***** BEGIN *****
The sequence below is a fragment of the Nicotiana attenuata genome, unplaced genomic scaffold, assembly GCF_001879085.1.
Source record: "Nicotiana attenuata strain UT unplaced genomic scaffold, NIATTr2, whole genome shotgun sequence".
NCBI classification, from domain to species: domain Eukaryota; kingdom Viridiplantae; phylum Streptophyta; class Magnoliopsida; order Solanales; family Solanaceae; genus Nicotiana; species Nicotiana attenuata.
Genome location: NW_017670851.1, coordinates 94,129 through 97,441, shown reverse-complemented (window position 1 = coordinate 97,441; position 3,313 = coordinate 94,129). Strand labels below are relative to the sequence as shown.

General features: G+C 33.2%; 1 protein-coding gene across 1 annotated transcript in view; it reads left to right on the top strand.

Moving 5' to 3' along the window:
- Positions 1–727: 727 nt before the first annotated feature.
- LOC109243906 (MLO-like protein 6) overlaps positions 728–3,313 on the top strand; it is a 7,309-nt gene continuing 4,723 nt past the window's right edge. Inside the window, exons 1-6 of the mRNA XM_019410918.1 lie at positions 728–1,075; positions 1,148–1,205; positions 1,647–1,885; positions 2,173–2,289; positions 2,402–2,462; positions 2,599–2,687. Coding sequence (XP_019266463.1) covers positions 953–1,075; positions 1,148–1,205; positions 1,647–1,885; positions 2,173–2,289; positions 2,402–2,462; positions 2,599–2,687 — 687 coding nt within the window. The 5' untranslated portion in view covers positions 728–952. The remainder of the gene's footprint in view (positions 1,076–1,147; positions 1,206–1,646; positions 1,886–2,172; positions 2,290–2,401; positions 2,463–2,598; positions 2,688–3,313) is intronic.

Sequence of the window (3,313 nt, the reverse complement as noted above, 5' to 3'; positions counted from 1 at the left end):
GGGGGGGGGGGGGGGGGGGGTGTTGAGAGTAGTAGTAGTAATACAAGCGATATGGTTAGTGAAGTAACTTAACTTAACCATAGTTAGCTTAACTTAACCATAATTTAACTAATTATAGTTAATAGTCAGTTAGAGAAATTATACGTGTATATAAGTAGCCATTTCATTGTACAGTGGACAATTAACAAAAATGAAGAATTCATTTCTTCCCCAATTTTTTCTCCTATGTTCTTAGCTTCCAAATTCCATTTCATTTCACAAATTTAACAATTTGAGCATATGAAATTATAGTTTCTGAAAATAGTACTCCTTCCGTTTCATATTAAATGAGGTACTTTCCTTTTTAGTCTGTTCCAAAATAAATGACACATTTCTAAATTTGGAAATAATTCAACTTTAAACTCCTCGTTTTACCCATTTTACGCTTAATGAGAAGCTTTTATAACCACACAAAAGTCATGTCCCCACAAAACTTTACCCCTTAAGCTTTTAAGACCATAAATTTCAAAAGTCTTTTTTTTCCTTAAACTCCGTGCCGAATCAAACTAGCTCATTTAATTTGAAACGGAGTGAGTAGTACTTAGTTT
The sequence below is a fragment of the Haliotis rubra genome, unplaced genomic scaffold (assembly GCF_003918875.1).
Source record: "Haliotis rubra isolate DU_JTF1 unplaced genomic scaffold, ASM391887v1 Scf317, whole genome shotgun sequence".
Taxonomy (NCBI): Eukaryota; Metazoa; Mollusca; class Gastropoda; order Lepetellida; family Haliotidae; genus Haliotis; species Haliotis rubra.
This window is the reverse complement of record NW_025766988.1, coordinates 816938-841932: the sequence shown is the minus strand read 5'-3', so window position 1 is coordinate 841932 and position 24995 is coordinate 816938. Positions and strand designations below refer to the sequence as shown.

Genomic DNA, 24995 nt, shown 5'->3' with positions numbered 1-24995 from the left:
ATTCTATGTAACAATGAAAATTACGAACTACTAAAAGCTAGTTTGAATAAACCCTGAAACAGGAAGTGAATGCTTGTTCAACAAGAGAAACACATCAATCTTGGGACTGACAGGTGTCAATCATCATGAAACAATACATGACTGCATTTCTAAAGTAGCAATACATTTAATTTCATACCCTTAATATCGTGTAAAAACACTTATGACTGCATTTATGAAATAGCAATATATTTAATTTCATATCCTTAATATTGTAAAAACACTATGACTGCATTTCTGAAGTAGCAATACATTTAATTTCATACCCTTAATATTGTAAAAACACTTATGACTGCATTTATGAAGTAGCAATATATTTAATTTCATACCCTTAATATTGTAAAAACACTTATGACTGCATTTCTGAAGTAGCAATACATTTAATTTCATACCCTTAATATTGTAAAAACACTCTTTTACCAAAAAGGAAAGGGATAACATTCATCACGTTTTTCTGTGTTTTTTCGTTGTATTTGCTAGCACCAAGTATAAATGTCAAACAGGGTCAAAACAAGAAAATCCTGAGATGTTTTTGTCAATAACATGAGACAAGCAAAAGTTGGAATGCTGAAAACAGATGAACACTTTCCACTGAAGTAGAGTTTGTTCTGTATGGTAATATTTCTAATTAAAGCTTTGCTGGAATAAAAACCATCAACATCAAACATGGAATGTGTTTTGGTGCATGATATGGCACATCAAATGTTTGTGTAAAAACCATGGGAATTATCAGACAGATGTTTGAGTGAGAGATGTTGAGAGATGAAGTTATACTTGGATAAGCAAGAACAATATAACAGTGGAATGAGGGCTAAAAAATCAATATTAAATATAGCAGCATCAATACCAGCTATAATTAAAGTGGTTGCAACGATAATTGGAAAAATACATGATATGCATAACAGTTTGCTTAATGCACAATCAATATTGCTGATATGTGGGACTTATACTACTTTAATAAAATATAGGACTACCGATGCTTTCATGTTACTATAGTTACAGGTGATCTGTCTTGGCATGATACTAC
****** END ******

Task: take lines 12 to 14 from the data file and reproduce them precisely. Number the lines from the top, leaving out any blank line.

Source record: "Haliotis rubra isolate DU_JTF1 unplaced genomic scaffold, ASM391887v1 Scf317, whole genome shotgun sequence".
Taxonomy (NCBI): Eukaryota; Metazoa; Mollusca; class Gastropoda; order Lepetellida; family Haliotidae; genus Haliotis; species Haliotis rubra.
This window is the reverse complement of record NW_025766988.1, coordinates 816938-841932: the sequence shown is the minus strand read 5'-3', so window position 1 is coordinate 841932 and position 24995 is coordinate 816938. Positions and strand designations below refer to the sequence as shown.